Some Americans say nyet to Russia coverage


Staff Report



Ohio editor argues media blowing it on Trump-Russia

By James Warren • July 14, 2017

Poynter Institute

Coverage of the Trump campaign and Russia dominated the news this morning, even as President Trump celebrated Bastille Day in sunny Paris. Still, Main Street America seems to be saying “nyet” when it comes to that unceasing focus on Russian campaign influence.

Even with the Left Vs. Right construct of much coverage, there is the National vs. Local dichotomy that finds many Americans enthusiastic about Trump and tuning out. His approval ratings are low (in the high 30s) but still stronger than one might have suspected.

Gary Abernathy, publisher-editor of the Times-Gazette in Hillsboro, Ohio, penned a Washington Post op-ed that chides “wall-to-wall coverage” of the Russia story, seeing it as the “definition of overkill” and argues that Trump’s criticisms of the press itself don’t resonate “outside of offended newsrooms.”

“Trump doesn’t deserve favorable coverage. All he deserves is fair and honest coverage. But even liberals can’t argue with a straight face that he’s wrong about mainstream media bias.” (The Washington Post)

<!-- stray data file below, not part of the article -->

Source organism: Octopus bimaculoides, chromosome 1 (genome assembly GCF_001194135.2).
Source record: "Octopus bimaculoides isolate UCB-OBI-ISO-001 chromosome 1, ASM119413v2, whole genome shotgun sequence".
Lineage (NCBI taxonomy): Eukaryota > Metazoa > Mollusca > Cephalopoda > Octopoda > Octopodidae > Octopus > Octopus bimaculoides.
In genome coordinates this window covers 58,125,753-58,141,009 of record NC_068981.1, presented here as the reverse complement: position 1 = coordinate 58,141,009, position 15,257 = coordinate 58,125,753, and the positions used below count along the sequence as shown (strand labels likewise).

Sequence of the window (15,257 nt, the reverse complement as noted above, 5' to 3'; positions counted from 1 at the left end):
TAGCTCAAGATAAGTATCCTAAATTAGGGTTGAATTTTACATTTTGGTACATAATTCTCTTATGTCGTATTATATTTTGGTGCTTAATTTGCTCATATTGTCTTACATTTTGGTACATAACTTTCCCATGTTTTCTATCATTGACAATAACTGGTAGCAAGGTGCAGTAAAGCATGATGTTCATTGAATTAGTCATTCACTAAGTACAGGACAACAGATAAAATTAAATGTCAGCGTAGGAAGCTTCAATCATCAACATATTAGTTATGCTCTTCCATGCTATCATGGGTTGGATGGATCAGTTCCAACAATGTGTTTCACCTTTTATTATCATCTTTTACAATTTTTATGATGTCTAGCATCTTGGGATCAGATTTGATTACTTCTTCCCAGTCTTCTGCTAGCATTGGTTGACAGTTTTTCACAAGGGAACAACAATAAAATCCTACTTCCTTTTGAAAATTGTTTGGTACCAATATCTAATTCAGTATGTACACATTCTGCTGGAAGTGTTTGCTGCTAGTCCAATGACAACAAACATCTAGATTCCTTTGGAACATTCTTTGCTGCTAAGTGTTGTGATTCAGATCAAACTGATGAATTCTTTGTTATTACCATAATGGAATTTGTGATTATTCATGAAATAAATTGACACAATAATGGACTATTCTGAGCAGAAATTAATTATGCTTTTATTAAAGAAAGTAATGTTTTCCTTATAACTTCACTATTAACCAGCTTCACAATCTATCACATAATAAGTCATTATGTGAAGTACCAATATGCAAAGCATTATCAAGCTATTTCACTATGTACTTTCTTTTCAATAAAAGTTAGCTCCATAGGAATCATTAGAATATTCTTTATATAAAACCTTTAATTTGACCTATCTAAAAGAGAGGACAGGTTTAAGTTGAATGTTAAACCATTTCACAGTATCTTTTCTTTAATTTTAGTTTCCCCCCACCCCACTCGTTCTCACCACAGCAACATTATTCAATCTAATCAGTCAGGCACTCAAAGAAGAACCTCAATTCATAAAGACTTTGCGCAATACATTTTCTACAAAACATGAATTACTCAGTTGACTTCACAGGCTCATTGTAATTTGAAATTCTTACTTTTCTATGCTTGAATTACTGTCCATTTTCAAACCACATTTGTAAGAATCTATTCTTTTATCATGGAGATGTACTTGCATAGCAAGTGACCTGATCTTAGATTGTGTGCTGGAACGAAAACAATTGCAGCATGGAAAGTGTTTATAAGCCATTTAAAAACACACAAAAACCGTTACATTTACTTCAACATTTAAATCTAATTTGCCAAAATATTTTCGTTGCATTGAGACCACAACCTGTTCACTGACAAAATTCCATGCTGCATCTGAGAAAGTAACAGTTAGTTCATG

Trump’s tweet deriding CNN by showing him wrestling its logo to the ground? Abernathy writes, “Americans were subjected to solemn sermonizing from CNN and other outlets over what were characterized as the president’s attacks on the First Amendment itself and an incitement to violence. Nonsense.”

“In Trump country, Russia scandal doesn’t resonate” is a USA Today headline.

In Wayne County, Tennessee, which went heavily for Trump, Republican County Chairwoman Stephanie Pearson puts it most vividly after saying how she thinks Donald Trump Jr. should be applauded for releasing those emails (yes, applauded).

An inevitable question – when might she turn against Trump – brings an unequivocal response.

“’I don’t know what he would have to do…I guess maybe kill someone. Just in cold blood,’ Pearson said.”

I’ve spoken with a bunch of small-town editors and journalists. And the Trump criticisms do resonate in fundamental and negative ways, especially among Republicans.

This administration has diminished the standing of the press, whether it plies its trade in big cities or, one suspects, Hillsboro, Ohio.

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Staff Report